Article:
Recently, common features which used to work seemlessly in all linux environments are being removed, and usual behavior is changed.
My main concerns are copy text from simple mouse selection, and paste from a simple middle click, or start search with a simple "/" stroke, or window drag from anywhere when Alt is pressed.
All these used to work with all the distributions or applications I've tried for almost two decades.
But recently, this behavior is removed from many parts of applications like Firefox, thunderbird, or libreoffice.
It even becomes impossible to select some text which used to be selectable from a "simple" "double-click" (sender or recipient addresses in thunderbird for example). You now have to right clic on it, select "copy" ... and paste in some other stupid graphical app which will support paste from right-click menu (even Ctrl-V does not paste, it seems to be stored in some specific clipboard buffer).
Is it because this behavior is too complicated to implement ? Maybe the older developers were genious guys (which is certainly true), but supposedly recent tools, languages, and frameworks are more performant, so we should get more functionnalities, not less !!!!
Have the developers gone dumb ? Or do they consider that the users are dumb ?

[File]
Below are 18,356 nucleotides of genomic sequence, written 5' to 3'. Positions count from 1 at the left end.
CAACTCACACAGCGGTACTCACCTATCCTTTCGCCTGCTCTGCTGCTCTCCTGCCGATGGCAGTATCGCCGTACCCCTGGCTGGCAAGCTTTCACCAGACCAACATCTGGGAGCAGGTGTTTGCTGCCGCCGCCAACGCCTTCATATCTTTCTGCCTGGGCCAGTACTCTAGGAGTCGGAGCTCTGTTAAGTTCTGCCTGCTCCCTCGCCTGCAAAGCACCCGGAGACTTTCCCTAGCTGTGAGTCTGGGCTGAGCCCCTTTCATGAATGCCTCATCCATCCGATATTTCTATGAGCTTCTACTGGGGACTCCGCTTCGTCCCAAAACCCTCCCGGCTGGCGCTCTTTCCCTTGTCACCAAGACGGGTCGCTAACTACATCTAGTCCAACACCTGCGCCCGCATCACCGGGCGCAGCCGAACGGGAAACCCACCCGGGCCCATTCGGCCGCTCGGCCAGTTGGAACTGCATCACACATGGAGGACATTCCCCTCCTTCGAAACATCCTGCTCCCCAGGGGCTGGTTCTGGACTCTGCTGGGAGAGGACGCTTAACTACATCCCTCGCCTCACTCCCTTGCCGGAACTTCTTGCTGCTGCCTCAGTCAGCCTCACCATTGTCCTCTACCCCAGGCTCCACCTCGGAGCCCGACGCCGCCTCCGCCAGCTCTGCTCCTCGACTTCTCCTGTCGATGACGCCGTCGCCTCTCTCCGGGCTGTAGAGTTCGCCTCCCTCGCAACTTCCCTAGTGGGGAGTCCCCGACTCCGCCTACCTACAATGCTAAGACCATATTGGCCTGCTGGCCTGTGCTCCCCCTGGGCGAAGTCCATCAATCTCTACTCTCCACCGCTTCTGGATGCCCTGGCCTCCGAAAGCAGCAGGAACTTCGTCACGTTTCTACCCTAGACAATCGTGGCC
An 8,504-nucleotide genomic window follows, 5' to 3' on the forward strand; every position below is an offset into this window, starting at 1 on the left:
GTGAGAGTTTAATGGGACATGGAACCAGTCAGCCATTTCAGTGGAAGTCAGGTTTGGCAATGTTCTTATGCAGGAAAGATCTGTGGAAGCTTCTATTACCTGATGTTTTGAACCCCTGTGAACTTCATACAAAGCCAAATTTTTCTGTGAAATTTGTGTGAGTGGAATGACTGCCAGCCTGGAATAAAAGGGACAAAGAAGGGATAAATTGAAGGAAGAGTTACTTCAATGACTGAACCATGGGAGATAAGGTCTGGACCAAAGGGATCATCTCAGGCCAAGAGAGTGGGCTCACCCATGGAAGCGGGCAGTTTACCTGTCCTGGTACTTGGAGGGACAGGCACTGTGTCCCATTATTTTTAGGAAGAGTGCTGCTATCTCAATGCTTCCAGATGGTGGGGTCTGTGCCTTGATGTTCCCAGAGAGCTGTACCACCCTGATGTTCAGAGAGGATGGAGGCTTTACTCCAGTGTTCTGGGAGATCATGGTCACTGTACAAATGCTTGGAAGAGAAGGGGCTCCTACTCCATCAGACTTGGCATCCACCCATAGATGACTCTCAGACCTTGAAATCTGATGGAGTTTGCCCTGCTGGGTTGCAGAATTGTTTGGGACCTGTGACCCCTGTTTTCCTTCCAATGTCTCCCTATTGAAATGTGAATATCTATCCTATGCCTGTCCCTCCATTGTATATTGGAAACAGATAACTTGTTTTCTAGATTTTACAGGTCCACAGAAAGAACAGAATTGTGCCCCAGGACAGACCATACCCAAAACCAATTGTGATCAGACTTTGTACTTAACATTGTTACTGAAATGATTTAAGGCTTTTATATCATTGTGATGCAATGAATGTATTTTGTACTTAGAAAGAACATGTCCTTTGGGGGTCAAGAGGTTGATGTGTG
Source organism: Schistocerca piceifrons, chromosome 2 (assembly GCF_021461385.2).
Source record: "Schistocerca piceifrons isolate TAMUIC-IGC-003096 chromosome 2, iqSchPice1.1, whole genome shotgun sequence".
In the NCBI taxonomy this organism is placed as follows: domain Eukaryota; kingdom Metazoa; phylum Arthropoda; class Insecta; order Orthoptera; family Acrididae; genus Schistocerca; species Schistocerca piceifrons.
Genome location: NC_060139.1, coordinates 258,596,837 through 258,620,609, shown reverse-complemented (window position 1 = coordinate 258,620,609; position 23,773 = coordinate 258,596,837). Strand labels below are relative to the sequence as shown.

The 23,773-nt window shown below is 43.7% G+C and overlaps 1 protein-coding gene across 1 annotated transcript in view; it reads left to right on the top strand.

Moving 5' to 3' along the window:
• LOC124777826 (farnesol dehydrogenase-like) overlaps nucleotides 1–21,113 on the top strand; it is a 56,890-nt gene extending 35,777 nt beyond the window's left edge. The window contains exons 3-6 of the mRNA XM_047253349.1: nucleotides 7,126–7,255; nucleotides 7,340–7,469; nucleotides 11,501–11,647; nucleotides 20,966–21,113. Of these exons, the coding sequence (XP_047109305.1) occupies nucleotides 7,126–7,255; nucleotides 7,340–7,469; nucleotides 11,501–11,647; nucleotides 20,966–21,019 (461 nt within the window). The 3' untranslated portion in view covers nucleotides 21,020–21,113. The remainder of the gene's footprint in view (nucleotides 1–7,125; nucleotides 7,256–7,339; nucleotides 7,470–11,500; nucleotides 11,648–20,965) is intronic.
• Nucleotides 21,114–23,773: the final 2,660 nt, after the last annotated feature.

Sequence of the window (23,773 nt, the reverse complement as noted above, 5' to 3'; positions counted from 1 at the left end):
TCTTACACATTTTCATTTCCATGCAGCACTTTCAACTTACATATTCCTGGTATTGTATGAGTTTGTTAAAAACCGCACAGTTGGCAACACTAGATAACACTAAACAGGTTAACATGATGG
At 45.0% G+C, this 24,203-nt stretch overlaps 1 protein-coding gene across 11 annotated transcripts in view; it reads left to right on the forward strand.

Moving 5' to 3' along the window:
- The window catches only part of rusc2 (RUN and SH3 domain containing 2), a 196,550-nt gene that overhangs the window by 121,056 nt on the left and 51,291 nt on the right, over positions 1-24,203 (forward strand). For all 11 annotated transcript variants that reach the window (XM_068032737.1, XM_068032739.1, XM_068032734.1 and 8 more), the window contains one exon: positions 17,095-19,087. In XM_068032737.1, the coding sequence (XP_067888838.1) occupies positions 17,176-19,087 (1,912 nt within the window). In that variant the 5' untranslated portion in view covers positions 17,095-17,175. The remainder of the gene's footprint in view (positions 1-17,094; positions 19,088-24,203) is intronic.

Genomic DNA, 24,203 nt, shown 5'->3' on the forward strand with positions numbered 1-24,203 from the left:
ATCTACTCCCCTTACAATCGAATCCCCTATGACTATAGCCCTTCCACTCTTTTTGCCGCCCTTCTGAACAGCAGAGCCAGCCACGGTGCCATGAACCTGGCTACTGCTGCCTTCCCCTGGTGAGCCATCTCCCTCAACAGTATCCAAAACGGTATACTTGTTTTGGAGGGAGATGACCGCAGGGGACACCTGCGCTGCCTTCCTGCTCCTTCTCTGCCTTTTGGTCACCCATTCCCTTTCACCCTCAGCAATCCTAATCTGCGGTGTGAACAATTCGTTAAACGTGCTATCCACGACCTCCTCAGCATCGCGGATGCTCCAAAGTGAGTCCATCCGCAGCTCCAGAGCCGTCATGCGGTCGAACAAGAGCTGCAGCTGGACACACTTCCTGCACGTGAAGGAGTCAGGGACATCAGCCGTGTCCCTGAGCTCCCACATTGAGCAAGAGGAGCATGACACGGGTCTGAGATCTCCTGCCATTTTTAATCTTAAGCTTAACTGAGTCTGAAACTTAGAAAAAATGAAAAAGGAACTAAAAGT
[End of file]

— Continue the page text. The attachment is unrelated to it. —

Or maybe is this done to mimic other systems, in a huge (and, from my point of view, stupid) monoculture movement ?
GNU/*/Linux systems ARE different from other systems. Trying to make them stupid clones of other systems will not create a greater membership, it will make them useless. Current users will stop contributing to software projects they cannot use (I think that software developpement is not only the work of a few core devs, but the sum of many contributions, including testing made by simple users) and the system will finally loose it's main source of users, it's pool of future devs, and fall into disuse.
I feel sad about this trend that has been going on for a few years now.
I really hope that devs will understand that this is a real problem, which will lead to less users, and less new devs, and thus lead to the death of these wonderfull alternatives we (still) have.